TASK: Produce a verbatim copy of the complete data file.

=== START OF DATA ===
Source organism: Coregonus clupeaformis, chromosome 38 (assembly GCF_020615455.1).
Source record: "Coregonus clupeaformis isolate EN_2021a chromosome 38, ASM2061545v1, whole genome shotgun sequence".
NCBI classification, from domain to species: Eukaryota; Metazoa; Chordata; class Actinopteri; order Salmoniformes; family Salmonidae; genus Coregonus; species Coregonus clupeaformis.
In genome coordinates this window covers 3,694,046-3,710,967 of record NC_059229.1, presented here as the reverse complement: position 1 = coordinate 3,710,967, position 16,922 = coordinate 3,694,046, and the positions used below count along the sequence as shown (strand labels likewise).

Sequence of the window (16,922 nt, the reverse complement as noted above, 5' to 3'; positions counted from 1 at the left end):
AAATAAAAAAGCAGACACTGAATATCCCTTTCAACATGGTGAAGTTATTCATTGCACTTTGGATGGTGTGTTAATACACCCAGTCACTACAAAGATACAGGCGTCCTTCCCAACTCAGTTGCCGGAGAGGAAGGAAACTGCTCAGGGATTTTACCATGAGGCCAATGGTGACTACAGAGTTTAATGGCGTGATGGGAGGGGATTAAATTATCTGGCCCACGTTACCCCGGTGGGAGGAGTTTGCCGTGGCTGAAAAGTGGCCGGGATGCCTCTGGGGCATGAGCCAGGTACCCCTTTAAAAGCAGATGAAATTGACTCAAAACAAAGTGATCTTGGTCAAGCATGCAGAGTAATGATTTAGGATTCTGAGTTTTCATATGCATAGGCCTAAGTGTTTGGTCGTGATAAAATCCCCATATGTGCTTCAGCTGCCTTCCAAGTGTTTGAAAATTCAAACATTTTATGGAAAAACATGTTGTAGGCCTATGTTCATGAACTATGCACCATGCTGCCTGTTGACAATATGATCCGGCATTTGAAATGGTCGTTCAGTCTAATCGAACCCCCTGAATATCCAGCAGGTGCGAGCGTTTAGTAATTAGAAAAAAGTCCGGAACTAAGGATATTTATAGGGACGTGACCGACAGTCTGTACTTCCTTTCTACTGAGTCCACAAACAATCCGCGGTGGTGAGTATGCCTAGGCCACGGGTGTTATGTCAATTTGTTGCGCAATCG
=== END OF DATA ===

Source organism: Coregonus clupeaformis, chromosome 38 (assembly GCF_020615455.1).
Source record: "Coregonus clupeaformis isolate EN_2021a chromosome 38, ASM2061545v1, whole genome shotgun sequence".
NCBI classification, from domain to species: Eukaryota; Metazoa; Chordata; class Actinopteri; order Salmoniformes; family Salmonidae; genus Coregonus; species Coregonus clupeaformis.
In genome coordinates this window covers 3,694,046-3,710,967 of record NC_059229.1, presented here as the reverse complement: position 1 = coordinate 3,710,967, position 16,922 = coordinate 3,694,046, and the positions used below count along the sequence as shown (strand labels likewise).

Sequence of the window (16,922 nt, the reverse complement as noted above, 5' to 3'; positions counted from 1 at the left end):
AAATAAAAAAGCAGACACTGAATATCCCTTTCAACATGGTGAAGTTATTCATTGCACTTTGGATGGTGTGTTAATACACCCAGTCACTACAAAGATACAGGCGTCCTTCCCAACTCAGTTGCCGGAGAGGAAGGAAACTGCTCAGGGATTTTACCATGAGGCCAATGGTGACTACAGAGTTTAATGGCGTGATGGGAGGGGATTAAATTATCTGGCCCACGTTACCCCGGTGGGAGGAGTTTGCCGTGGCTGAAAAGTGGCCGGGATGCCTCTGGGGCATGAGCCAGGTACCCCTTTAAAAGCAGATGAAATTGACTCAAAACAAAGTGATCTTGGTCAAGCATGCAGAGTAATGATTTAGGATTCTGAGTTTTCATATGCATAGGCCTAAGTGTTTGGTCGTGATAAAATCCCCATATGTGCTTCAGCTGCCTTCCAAGTGTTTGAAAATTCAAACATTTTATGGAAAAACATGTTGTAGGCCTATGTTCATGAACTATGCACCATGCTGCCTGTTGACAATATGATCCGGCATTTGAAATGGTCGTTCAGTCTAATCGAACCCCCTGAATATCCAGCAGGTGCGAGCGTTTAGTAATTAGAAAAAAGTCCGGAACTAAGGATATTTATAGGGACGTGACCGACAGTCTGTACTTCCTTTCTACTGAGTCCACAAACAATCCGCGGTGGTGAGTATGCCTAGGCCACGGGTGTTATGTCAATTTGTTGCGCAATCG